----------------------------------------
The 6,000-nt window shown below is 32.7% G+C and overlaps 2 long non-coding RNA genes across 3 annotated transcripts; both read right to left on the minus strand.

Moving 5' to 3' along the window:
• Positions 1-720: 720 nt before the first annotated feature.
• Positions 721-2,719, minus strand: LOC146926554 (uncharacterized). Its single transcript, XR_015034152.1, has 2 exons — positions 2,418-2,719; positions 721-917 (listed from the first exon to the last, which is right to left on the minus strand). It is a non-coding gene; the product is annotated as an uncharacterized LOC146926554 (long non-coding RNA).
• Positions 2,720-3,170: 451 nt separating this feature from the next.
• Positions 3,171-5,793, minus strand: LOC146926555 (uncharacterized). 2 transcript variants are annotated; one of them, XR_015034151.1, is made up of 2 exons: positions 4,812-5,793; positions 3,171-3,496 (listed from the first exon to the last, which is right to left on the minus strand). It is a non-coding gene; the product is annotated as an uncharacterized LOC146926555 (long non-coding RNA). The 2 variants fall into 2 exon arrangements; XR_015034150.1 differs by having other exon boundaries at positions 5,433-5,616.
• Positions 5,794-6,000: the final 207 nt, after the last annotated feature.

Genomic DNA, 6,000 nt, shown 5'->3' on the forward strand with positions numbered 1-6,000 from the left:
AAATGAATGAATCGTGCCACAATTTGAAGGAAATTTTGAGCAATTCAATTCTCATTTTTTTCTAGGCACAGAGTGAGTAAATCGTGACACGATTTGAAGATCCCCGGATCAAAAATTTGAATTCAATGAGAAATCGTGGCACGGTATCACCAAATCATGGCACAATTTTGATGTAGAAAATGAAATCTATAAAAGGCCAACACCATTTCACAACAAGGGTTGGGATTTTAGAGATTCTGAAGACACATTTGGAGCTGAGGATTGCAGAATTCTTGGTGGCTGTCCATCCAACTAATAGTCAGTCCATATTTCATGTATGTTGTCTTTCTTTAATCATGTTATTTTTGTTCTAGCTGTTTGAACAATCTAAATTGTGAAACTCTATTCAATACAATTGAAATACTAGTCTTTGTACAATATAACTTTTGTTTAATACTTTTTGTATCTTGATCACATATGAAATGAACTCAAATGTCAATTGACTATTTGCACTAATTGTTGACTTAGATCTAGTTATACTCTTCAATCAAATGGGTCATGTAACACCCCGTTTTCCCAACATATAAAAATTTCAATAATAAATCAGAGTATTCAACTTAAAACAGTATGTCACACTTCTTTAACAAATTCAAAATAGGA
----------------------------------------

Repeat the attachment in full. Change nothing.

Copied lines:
The 6,000-nt window shown below is 32.7% G+C and overlaps 2 long non-coding RNA genes across 3 annotated transcripts; both read right to left on the minus strand.

Moving 5' to 3' along the window:
• Positions 1-720: 720 nt before the first annotated feature.
• Positions 721-2,719, minus strand: LOC146926554 (uncharacterized). Its single transcript, XR_015034152.1, has 2 exons — positions 2,418-2,719; positions 721-917 (listed from the first exon to the last, which is right to left on the minus strand). It is a non-coding gene; the product is annotated as an uncharacterized LOC146926554 (long non-coding RNA).
• Positions 2,720-3,170: 451 nt separating this feature from the next.
• Positions 3,171-5,793, minus strand: LOC146926555 (uncharacterized). 2 transcript variants are annotated; one of them, XR_015034151.1, is made up of 2 exons: positions 4,812-5,793; positions 3,171-3,496 (listed from the first exon to the last, which is right to left on the minus strand). It is a non-coding gene; the product is annotated as an uncharacterized LOC146926555 (long non-coding RNA). The 2 variants fall into 2 exon arrangements; XR_015034150.1 differs by having other exon boundaries at positions 5,433-5,616.
• Positions 5,794-6,000: the final 207 nt, after the last annotated feature.

Genomic DNA, 6,000 nt, shown 5'->3' on the forward strand with positions numbered 1-6,000 from the left:
AAATGAATGAATCGTGCCACAATTTGAAGGAAATTTTGAGCAATTCAATTCTCATTTTTTTCTAGGCACAGAGTGAGTAAATCGTGACACGATTTGAAGATCCCCGGATCAAAAATTTGAATTCAATGAGAAATCGTGGCACGGTATCACCAAATCATGGCACAATTTTGATGTAGAAAATGAAATCTATAAAAGGCCAACACCATTTCACAACAAGGGTTGGGATTTTAGAGATTCTGAAGACACATTTGGAGCTGAGGATTGCAGAATTCTTGGTGGCTGTCCATCCAACTAATAGTCAGTCCATATTTCATGTATGTTGTCTTTCTTTAATCATGTTATTTTTGTTCTAGCTGTTTGAACAATCTAAATTGTGAAACTCTATTCAATACAATTGAAATACTAGTCTTTGTACAATATAACTTTTGTTTAATACTTTTTGTATCTTGATCACATATGAAATGAACTCAAATGTCAATTGACTATTTGCACTAATTGTTGACTTAGATCTAGTTATACTCTTCAATCAAATGGGTCATGTAACACCCCGTTTTCCCAACATATAAAAATTTCAATAATAAATCAGAGTATTCAACTTAAAACAGTATGTCACACTTCTTTAACAAATTCAAAATAGGA